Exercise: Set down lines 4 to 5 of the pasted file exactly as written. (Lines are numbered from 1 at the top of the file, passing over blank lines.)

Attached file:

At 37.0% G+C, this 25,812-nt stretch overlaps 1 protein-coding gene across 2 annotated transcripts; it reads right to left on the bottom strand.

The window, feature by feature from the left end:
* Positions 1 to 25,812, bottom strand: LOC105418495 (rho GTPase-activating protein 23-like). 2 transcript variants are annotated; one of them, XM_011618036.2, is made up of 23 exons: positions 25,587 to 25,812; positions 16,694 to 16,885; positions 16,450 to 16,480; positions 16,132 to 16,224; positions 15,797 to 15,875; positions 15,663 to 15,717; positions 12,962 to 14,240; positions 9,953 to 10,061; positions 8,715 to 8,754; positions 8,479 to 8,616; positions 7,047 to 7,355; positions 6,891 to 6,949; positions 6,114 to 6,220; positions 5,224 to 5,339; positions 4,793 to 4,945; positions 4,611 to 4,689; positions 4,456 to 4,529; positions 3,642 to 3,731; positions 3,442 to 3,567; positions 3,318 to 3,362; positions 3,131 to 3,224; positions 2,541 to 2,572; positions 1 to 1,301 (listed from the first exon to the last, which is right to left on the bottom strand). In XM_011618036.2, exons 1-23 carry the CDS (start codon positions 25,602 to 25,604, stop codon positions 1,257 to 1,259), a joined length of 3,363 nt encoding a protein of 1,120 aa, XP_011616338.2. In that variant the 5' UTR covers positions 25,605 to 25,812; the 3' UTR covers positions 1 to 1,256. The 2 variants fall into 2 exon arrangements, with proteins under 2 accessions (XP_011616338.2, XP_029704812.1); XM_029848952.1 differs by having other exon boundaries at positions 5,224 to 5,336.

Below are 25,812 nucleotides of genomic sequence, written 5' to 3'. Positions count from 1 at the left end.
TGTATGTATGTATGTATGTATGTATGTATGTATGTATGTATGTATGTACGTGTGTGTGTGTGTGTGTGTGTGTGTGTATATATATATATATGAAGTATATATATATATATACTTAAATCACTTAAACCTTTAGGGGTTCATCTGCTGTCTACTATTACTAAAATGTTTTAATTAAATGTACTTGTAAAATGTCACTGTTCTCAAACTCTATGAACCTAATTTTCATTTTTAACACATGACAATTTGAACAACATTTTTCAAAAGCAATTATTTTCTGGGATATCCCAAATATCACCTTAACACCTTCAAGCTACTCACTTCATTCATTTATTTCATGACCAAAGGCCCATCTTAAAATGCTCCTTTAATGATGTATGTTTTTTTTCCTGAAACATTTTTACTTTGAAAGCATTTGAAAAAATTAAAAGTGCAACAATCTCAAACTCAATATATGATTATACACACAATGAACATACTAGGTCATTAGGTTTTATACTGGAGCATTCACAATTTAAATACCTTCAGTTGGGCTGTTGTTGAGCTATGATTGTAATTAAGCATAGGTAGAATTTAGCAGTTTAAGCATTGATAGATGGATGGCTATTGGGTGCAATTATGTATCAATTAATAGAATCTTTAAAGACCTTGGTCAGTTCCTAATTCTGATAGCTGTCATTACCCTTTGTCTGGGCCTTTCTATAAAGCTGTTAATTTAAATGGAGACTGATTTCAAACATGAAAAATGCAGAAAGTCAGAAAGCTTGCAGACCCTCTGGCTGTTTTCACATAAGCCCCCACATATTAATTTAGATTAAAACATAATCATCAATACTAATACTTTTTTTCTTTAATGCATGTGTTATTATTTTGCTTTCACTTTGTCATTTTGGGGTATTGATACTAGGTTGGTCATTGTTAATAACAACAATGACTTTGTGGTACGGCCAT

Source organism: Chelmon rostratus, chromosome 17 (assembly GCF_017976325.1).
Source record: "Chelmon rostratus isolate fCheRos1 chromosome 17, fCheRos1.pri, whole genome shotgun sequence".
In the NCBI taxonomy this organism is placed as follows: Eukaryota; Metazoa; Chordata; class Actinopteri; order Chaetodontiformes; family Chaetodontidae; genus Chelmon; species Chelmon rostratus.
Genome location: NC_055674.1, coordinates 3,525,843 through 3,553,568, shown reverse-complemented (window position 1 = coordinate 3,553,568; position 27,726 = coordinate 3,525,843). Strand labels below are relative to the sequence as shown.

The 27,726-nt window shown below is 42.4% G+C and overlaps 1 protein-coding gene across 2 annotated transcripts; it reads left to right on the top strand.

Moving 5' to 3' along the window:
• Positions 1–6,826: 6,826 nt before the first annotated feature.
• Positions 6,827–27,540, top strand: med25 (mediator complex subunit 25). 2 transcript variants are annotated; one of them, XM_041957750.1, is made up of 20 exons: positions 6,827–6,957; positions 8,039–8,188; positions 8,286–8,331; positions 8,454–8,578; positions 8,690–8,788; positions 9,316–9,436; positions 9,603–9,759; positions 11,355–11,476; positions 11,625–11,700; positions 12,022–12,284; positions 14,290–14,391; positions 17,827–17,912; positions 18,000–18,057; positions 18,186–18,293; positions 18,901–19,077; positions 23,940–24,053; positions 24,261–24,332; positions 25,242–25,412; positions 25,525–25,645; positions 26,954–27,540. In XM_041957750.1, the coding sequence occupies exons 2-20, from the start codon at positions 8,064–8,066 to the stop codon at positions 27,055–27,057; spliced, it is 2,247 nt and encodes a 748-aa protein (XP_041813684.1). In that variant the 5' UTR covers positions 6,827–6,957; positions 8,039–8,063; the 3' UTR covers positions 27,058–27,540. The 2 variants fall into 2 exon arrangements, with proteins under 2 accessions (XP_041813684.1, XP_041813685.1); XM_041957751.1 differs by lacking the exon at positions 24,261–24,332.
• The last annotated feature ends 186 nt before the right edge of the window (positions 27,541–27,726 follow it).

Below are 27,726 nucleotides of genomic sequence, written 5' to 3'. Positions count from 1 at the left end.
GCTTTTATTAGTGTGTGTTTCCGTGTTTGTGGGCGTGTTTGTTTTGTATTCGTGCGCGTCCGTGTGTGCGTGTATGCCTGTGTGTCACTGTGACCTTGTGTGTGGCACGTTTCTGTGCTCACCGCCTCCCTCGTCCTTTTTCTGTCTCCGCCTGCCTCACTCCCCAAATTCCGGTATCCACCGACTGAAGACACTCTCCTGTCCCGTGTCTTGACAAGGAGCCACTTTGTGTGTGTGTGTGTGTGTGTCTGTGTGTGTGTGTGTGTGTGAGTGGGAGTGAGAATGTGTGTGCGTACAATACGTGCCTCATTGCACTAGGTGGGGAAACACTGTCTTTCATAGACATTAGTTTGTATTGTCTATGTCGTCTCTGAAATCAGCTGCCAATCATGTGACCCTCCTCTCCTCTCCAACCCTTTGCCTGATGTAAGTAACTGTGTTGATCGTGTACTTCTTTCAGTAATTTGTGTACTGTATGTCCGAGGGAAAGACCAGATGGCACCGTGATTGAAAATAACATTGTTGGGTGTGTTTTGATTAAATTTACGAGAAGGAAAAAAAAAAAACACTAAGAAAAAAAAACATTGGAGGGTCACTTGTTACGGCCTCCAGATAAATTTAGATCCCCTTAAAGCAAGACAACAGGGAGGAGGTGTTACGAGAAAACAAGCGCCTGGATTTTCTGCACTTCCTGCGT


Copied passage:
Below are 25,812 nucleotides of genomic sequence, written 5' to 3'. Positions count from 1 at the left end.
TGTATGTATGTATGTATGTATGTATGTATGTATGTATGTATGTATGTACGTGTGTGTGTGTGTGTGTGTGTGTGTGTATATATATATATATGAAGTATATATATATATATACTTAAATCACTTAAACCTTTAGGGGTTCATCTGCTGTCTACTATTACTAAAATGTTTTAATTAAATGTACTTGTAAAATGTCACTGTTCTCAAACTCTATGAACCTAATTTTCATTTTTAACACATGACAATTTGAACAACATTTTTCAAAAGCAATTATTTTCTGGGATATCCCAAATATCACCTTAACACCTTCAAGCTACTCACTTCATTCATTTATTTCATGACCAAAGGCCCATCTTAAAATGCTCCTTTAATGATGTATGTTTTTTTTCCTGAAACATTTTTACTTTGAAAGCATTTGAAAAAATTAAAAGTGCAACAATCTCAAACTCAATATATGATTATACACACAATGAACATACTAGGTCATTAGGTTTTATACTGGAGCATTCACAATTTAAATACCTTCAGTTGGGCTGTTGTTGAGCTATGATTGTAATTAAGCATAGGTAGAATTTAGCAGTTTAAGCATTGATAGATGGATGGCTATTGGGTGCAATTATGTATCAATTAATAGAATCTTTAAAGACCTTGGTCAGTTCCTAATTCTGATAGCTGTCATTACCCTTTGTCTGGGCCTTTCTATAAAGCTGTTAATTTAAATGGAGACTGATTTCAAACATGAAAAATGCAGAAAGTCAGAAAGCTTGCAGACCCTCTGGCTGTTTTCACATAAGCCCCCACATATTAATTTAGATTAAAACATAATCATCAATACTAATACTTTTTTTCTTTAATGCATGTGTTATTATTTTGCTTTCACTTTGTCATTTTGGGGTATTGATACTAGGTTGGTCATTGTTAATAACAACAATGACTTTGTGGTACGGCCAT